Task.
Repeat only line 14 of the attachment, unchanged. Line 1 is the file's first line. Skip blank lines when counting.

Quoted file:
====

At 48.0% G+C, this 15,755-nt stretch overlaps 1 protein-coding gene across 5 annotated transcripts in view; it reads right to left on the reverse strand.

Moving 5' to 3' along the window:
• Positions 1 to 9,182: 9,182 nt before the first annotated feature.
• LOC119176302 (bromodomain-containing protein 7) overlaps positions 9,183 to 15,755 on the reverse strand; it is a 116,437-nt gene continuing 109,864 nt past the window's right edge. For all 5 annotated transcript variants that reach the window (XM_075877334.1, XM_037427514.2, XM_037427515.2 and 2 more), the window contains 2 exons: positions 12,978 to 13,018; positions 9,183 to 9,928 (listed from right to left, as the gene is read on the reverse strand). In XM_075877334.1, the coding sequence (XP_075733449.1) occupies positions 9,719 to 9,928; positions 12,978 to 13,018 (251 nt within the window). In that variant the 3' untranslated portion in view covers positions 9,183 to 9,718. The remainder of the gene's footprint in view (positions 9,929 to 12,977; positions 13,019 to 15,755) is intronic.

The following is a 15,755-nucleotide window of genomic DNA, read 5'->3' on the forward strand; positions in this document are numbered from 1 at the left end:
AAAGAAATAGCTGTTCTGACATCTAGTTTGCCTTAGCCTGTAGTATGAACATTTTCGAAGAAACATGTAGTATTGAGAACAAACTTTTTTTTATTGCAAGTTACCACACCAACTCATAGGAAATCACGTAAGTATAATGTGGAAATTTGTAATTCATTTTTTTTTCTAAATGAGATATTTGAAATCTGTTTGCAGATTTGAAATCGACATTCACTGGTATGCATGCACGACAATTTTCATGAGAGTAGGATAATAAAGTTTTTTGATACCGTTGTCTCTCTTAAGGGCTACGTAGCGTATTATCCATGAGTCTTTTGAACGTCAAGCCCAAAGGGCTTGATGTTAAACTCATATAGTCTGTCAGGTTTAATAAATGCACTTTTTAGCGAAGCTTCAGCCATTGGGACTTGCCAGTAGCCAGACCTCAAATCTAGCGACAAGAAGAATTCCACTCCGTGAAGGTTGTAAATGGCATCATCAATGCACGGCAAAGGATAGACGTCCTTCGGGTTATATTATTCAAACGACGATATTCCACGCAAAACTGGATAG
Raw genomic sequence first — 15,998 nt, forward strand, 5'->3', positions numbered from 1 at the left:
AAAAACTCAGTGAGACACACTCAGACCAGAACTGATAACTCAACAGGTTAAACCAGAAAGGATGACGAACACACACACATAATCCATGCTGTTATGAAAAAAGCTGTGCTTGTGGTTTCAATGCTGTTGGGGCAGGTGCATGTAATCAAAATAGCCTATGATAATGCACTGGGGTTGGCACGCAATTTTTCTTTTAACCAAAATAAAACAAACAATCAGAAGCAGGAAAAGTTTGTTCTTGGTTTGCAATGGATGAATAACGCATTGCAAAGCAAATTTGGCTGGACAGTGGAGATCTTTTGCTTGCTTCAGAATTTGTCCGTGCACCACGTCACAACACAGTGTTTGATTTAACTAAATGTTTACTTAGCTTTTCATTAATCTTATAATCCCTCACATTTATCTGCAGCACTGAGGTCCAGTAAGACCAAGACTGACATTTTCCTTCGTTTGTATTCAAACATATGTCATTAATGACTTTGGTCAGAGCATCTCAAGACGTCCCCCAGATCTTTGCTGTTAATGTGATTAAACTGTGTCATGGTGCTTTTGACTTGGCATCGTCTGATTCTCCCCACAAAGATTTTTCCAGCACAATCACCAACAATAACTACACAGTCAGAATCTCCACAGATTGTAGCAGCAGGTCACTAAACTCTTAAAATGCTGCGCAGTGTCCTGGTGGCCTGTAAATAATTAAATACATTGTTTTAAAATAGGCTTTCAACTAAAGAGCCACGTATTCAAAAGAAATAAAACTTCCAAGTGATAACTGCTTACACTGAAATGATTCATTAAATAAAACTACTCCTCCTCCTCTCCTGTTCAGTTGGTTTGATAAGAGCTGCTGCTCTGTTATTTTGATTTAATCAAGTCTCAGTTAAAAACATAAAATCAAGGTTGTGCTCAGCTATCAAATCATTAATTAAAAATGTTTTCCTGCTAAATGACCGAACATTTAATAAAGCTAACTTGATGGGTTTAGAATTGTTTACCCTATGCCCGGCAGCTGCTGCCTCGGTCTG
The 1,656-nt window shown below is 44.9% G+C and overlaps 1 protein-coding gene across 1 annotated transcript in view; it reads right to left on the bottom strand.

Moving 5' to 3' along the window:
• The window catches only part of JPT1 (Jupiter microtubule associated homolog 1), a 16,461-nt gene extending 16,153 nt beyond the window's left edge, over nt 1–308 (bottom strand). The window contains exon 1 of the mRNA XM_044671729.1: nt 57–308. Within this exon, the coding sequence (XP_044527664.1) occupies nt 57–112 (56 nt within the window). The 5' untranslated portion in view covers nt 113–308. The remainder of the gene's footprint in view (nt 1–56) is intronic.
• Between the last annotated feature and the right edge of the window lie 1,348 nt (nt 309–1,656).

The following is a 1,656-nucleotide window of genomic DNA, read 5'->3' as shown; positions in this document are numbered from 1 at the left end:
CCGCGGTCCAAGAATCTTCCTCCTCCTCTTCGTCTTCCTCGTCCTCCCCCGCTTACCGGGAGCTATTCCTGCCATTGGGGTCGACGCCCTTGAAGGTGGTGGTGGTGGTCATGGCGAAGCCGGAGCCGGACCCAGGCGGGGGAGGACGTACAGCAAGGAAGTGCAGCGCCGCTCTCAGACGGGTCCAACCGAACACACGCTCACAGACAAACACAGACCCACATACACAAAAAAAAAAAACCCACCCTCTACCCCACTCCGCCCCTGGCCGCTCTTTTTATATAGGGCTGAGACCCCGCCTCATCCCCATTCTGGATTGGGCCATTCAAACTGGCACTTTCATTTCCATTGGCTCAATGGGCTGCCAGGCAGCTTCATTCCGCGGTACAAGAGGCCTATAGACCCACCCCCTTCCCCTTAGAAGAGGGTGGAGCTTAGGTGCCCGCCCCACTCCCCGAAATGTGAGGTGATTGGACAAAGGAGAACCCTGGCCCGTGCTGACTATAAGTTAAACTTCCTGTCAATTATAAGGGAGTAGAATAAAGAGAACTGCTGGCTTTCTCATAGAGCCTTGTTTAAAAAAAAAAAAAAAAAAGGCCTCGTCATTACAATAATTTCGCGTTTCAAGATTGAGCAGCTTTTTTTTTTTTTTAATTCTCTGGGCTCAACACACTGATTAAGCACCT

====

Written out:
CCGCGGTCCAAGAATCTTCCTCCTCCTCTTCGTCTTCCTCGTCCTCCCCCGCTTACCGGGAGCTATTCCTGCCATTGGGGTCGACGCCCTTGAAGGTGGTGGTGGTGGTCATGGCGAAGCCGGAGCCGGACCCAGGCGGGGGAGGACGTACAGCAAGGAAGTGCAGCGCCGCTCTCAGACGGGTCCAACCGAACACACGCTCACAGACAAACACAGACCCACATACACAAAAAAAAAAAACCCACCCTCTACCCCACTCCGCCCCTGGCCGCTCTTTTTATATAGGGCTGAGACCCCGCCTCATCCCCATTCTGGATTGGGCCATTCAAACTGGCACTTTCATTTCCATTGGCTCAATGGGCTGCCAGGCAGCTTCATTCCGCGGTACAAGAGGCCTATAGACCCACCCCCTTCCCCTTAGAAGAGGGTGGAGCTTAGGTGCCCGCCCCACTCCCCGAAATGTGAGGTGATTGGACAAAGGAGAACCCTGGCCCGTGCTGACTATAAGTTAAACTTCCTGTCAATTATAAGGGAGTAGAATAAAGAGAACTGCTGGCTTTCTCATAGAGCCTTGTTTAAAAAAAAAAAAAAAAAAGGCCTCGTCATTACAATAATTTCGCGTTTCAAGATTGAGCAGCTTTTTTTTTTTTTTAATTCTCTGGGCTCAACACACTGATTAAGCACCT